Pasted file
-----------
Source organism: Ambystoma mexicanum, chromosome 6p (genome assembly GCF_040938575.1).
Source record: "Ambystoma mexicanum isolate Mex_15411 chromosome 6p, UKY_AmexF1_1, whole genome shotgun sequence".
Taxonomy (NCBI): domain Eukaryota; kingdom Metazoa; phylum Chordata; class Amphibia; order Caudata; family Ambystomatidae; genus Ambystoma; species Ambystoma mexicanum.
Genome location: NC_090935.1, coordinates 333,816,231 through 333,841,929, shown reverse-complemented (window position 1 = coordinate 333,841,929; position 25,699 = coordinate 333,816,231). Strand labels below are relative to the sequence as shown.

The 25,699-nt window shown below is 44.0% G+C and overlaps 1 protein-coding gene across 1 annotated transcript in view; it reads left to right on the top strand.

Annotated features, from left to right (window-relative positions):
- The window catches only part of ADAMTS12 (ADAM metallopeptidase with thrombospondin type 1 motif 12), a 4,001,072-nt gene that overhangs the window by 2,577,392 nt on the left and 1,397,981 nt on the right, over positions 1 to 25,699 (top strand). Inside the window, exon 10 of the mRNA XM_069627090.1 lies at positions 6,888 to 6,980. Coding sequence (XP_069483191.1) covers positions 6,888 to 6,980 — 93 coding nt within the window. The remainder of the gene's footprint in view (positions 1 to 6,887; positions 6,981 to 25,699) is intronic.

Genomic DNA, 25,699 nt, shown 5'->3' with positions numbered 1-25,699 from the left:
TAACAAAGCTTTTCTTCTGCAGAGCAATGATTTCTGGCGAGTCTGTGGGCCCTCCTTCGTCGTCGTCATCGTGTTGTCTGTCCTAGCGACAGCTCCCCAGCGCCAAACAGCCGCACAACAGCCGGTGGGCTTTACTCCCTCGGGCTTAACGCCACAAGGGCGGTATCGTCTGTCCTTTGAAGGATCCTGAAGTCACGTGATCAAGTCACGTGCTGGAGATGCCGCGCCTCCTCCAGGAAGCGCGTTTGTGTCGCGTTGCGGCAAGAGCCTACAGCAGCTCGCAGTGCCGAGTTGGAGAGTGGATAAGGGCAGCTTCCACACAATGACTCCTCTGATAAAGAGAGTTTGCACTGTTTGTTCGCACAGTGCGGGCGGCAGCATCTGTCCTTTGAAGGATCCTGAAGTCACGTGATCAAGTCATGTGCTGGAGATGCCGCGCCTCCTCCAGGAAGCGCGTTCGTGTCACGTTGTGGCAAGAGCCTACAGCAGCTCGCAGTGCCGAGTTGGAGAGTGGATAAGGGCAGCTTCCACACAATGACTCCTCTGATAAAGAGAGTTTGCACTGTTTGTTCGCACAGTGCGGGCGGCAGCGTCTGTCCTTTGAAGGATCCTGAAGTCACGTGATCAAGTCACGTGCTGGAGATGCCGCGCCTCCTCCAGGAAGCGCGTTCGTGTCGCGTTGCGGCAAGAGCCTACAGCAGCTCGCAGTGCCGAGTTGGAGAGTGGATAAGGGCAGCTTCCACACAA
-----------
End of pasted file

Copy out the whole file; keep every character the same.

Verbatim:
Source organism: Ambystoma mexicanum, chromosome 6p (genome assembly GCF_040938575.1).
Source record: "Ambystoma mexicanum isolate Mex_15411 chromosome 6p, UKY_AmexF1_1, whole genome shotgun sequence".
Taxonomy (NCBI): domain Eukaryota; kingdom Metazoa; phylum Chordata; class Amphibia; order Caudata; family Ambystomatidae; genus Ambystoma; species Ambystoma mexicanum.
Genome location: NC_090935.1, coordinates 333,816,231 through 333,841,929, shown reverse-complemented (window position 1 = coordinate 333,841,929; position 25,699 = coordinate 333,816,231). Strand labels below are relative to the sequence as shown.

The 25,699-nt window shown below is 44.0% G+C and overlaps 1 protein-coding gene across 1 annotated transcript in view; it reads left to right on the top strand.

Annotated features, from left to right (window-relative positions):
- The window catches only part of ADAMTS12 (ADAM metallopeptidase with thrombospondin type 1 motif 12), a 4,001,072-nt gene that overhangs the window by 2,577,392 nt on the left and 1,397,981 nt on the right, over positions 1 to 25,699 (top strand). Inside the window, exon 10 of the mRNA XM_069627090.1 lies at positions 6,888 to 6,980. Coding sequence (XP_069483191.1) covers positions 6,888 to 6,980 — 93 coding nt within the window. The remainder of the gene's footprint in view (positions 1 to 6,887; positions 6,981 to 25,699) is intronic.

Genomic DNA, 25,699 nt, shown 5'->3' with positions numbered 1-25,699 from the left:
TAACAAAGCTTTTCTTCTGCAGAGCAATGATTTCTGGCGAGTCTGTGGGCCCTCCTTCGTCGTCGTCATCGTGTTGTCTGTCCTAGCGACAGCTCCCCAGCGCCAAACAGCCGCACAACAGCCGGTGGGCTTTACTCCCTCGGGCTTAACGCCACAAGGGCGGTATCGTCTGTCCTTTGAAGGATCCTGAAGTCACGTGATCAAGTCACGTGCTGGAGATGCCGCGCCTCCTCCAGGAAGCGCGTTTGTGTCGCGTTGCGGCAAGAGCCTACAGCAGCTCGCAGTGCCGAGTTGGAGAGTGGATAAGGGCAGCTTCCACACAATGACTCCTCTGATAAAGAGAGTTTGCACTGTTTGTTCGCACAGTGCGGGCGGCAGCATCTGTCCTTTGAAGGATCCTGAAGTCACGTGATCAAGTCATGTGCTGGAGATGCCGCGCCTCCTCCAGGAAGCGCGTTCGTGTCACGTTGTGGCAAGAGCCTACAGCAGCTCGCAGTGCCGAGTTGGAGAGTGGATAAGGGCAGCTTCCACACAATGACTCCTCTGATAAAGAGAGTTTGCACTGTTTGTTCGCACAGTGCGGGCGGCAGCGTCTGTCCTTTGAAGGATCCTGAAGTCACGTGATCAAGTCACGTGCTGGAGATGCCGCGCCTCCTCCAGGAAGCGCGTTCGTGTCGCGTTGCGGCAAGAGCCTACAGCAGCTCGCAGTGCCGAGTTGGAGAGTGGATAAGGGCAGCTTCCACACAA